Daily Briefing

10 things you need to know today: July 29, 2015

Harold Maass
Mullah Omar, the Taliban leader, is dead, according to Afghan officials
Getty Images
Our '10 things you need to
know' newsletter
Your free email newsletter subscription is confirmed. Thank you for subscribing!


Spy Jonathan Pollard to be released on parole

The United States Parole Commission announced Tuesday that Jonathan Pollard, who has served 30 years of a life sentence for spying for Israel, will be released before Thanksgiving. Pollard, who was a Navy intelligence analyst, was convicted of passing classified materials to Israel. The government for the first time did not oppose his parole. "Thank God," Pollard, 60, said, according to one of his lawyers. "Right now, after many, many years of hoping for this day, we are going to sit back and celebrate." [The New York Times]


Taliban leader Mullah Omar is reportedly dead

Afghan officials said Wednesday that Afghan Taliban leader Mullah Mohammad Omar is dead. The reclusive leader, who has not been seen in public since the U.S. and its allies ousted the Taliban government following the Sept. 11, 2001, terrorist attacks, died two or three years ago, according to Afghan and intelligence sources. There have been several previous reports of his death, but this is the first confirmed by top government sources. A source told Pakistan's Express Tribune the cause of death was tuberculosis. The official line from the Afghan government is that they are still investigating claims of Omar's death. [BBC News, The Express Tribune]


Migrant dies as 1,500 try to rush into Eurotunnel to Britain

A Sudanese man died Tuesday as 1,500 migrants tried to illegally enter the French side of the Eurotunnel to hop freight trains into Britain. A record 2,100 people made the attempt Monday. Thirty-seven people have been blocked from entering the tunnel illegally this year; eight have died since mid-June. About 10,000 migrants from Afghanistan, Ethiopia, Eritrea, Syria, Sudan, and North Africa are camped near the French city of Calais hoping to make the crossing to get housing and apply for asylum. [Voice of America]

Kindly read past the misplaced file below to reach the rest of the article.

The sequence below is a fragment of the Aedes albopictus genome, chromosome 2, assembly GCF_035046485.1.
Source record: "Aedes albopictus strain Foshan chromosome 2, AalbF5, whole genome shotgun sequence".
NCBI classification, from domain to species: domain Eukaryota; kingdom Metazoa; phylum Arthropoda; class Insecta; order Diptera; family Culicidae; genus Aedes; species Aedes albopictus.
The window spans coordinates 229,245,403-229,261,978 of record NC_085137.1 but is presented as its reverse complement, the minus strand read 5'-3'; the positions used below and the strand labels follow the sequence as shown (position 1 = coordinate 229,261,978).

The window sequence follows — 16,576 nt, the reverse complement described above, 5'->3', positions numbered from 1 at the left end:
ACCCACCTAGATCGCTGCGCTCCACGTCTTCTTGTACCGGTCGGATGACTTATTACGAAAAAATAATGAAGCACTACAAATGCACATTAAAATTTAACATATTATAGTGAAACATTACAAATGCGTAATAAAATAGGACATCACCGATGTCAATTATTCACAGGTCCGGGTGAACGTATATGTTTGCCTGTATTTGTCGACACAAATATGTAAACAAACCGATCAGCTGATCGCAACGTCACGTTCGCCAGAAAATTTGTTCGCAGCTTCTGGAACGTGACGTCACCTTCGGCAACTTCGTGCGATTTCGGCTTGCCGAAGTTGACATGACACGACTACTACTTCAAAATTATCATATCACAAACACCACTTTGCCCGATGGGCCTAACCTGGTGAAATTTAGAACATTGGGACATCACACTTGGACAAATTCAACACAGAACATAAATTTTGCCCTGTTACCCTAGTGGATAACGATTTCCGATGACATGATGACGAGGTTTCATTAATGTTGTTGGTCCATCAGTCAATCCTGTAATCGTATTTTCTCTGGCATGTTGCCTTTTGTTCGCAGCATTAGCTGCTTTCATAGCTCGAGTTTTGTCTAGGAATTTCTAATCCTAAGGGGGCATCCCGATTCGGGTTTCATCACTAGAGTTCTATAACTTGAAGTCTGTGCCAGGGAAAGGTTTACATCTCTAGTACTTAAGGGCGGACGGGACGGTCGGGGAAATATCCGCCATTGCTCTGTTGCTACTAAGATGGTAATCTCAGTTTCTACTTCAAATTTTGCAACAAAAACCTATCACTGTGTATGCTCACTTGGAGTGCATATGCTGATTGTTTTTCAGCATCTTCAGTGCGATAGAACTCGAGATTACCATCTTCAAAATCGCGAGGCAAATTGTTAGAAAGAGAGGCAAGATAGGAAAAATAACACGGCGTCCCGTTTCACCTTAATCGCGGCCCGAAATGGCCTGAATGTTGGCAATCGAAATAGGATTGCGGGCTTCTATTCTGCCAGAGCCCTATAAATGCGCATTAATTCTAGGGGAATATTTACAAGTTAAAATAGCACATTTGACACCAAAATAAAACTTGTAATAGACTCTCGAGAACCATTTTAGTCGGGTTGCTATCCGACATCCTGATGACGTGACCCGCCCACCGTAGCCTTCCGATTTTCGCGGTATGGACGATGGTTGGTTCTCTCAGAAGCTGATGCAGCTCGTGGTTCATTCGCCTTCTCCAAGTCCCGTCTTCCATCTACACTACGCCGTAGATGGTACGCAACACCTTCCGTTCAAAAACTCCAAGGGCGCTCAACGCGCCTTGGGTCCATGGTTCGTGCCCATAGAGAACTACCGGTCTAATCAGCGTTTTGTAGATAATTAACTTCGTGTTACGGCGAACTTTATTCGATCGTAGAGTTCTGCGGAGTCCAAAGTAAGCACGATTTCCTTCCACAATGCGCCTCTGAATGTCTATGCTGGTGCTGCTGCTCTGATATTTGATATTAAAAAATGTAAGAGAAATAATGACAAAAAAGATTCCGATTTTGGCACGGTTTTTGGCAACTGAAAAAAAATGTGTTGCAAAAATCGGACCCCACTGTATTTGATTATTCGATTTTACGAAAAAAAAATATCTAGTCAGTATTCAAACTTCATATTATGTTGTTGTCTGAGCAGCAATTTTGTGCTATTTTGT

Hunter says he thought lion hunt was legal

Zimbabwean police are seeking an American bow hunter — Walter James Palmer of Eden Prairie, Minnesota — for allegedly killing a protected lion named Cecil, officials in Zimbabwe said Tuesday. Cecil, who was 13, was popular with visitors to Zimbabwe's Hwange National Park. He was allegedly lured out of the park with bait by two guides Palmer paid $50,000 for the kill. The guides have been arrested on poaching charges. Palmer said he did everything he could to make sure the hunt was legal. [CNN]


GOP representative launches bid to oust Boehner as speaker

A Republican congressman, Rep. Mark Meadows of North Carolina, filed a bid to oust House Speaker John A. Boehner (R-Ohio) on Tuesday. If successful, the "motion to vacate the chair" would force the election of a new speaker. Meadows' move is a longshot. Such a challenge has only worked once, more than a century ago. The matter now goes to the Rules Committee, which is chaired by Boehner ally Pete Sessions (R-Texas). Meadows said his real goal was starting "a conversation on making this place work." [The Hill]